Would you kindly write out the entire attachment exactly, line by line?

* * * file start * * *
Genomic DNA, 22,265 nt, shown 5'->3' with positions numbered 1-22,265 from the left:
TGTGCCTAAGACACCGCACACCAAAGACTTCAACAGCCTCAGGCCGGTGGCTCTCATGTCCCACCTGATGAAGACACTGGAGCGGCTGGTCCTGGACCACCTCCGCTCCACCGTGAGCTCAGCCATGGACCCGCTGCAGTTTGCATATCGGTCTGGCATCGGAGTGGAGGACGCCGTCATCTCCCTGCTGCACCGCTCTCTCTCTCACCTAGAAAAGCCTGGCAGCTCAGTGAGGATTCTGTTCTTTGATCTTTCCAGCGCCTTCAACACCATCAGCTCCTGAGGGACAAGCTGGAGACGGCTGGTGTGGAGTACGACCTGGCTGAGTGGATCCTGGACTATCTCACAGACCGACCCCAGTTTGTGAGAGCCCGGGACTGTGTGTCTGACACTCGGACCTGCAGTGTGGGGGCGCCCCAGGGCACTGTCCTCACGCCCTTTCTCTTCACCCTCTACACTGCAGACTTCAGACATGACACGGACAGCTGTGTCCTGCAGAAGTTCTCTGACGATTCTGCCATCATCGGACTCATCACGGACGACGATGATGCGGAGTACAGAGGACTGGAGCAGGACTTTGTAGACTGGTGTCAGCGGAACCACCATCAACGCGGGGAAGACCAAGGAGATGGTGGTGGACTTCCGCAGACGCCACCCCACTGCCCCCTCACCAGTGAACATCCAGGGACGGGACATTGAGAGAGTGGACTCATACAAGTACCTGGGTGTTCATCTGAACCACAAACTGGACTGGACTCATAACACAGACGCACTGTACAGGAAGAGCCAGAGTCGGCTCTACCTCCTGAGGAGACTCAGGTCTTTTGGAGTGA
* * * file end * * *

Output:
Genomic DNA, 22,265 nt, shown 5'->3' with positions numbered 1-22,265 from the left:
TGTGCCTAAGACACCGCACACCAAAGACTTCAACAGCCTCAGGCCGGTGGCTCTCATGTCCCACCTGATGAAGACACTGGAGCGGCTGGTCCTGGACCACCTCCGCTCCACCGTGAGCTCAGCCATGGACCCGCTGCAGTTTGCATATCGGTCTGGCATCGGAGTGGAGGACGCCGTCATCTCCCTGCTGCACCGCTCTCTCTCTCACCTAGAAAAGCCTGGCAGCTCAGTGAGGATTCTGTTCTTTGATCTTTCCAGCGCCTTCAACACCATCAGCTCCTGAGGGACAAGCTGGAGACGGCTGGTGTGGAGTACGACCTGGCTGAGTGGATCCTGGACTATCTCACAGACCGACCCCAGTTTGTGAGAGCCCGGGACTGTGTGTCTGACACTCGGACCTGCAGTGTGGGGGCGCCCCAGGGCACTGTCCTCACGCCCTTTCTCTTCACCCTCTACACTGCAGACTTCAGACATGACACGGACAGCTGTGTCCTGCAGAAGTTCTCTGACGATTCTGCCATCATCGGACTCATCACGGACGACGATGATGCGGAGTACAGAGGACTGGAGCAGGACTTTGTAGACTGGTGTCAGCGGAACCACCATCAACGCGGGGAAGACCAAGGAGATGGTGGTGGACTTCCGCAGACGCCACCCCACTGCCCCCTCACCAGTGAACATCCAGGGACGGGACATTGAGAGAGTGGACTCATACAAGTACCTGGGTGTTCATCTGAACCACAAACTGGACTGGACTCATAACACAGACGCACTGTACAGGAAGAGCCAGAGTCGGCTCTACCTCCTGAGGAGACTCAGGTCTTTTGGAGTGA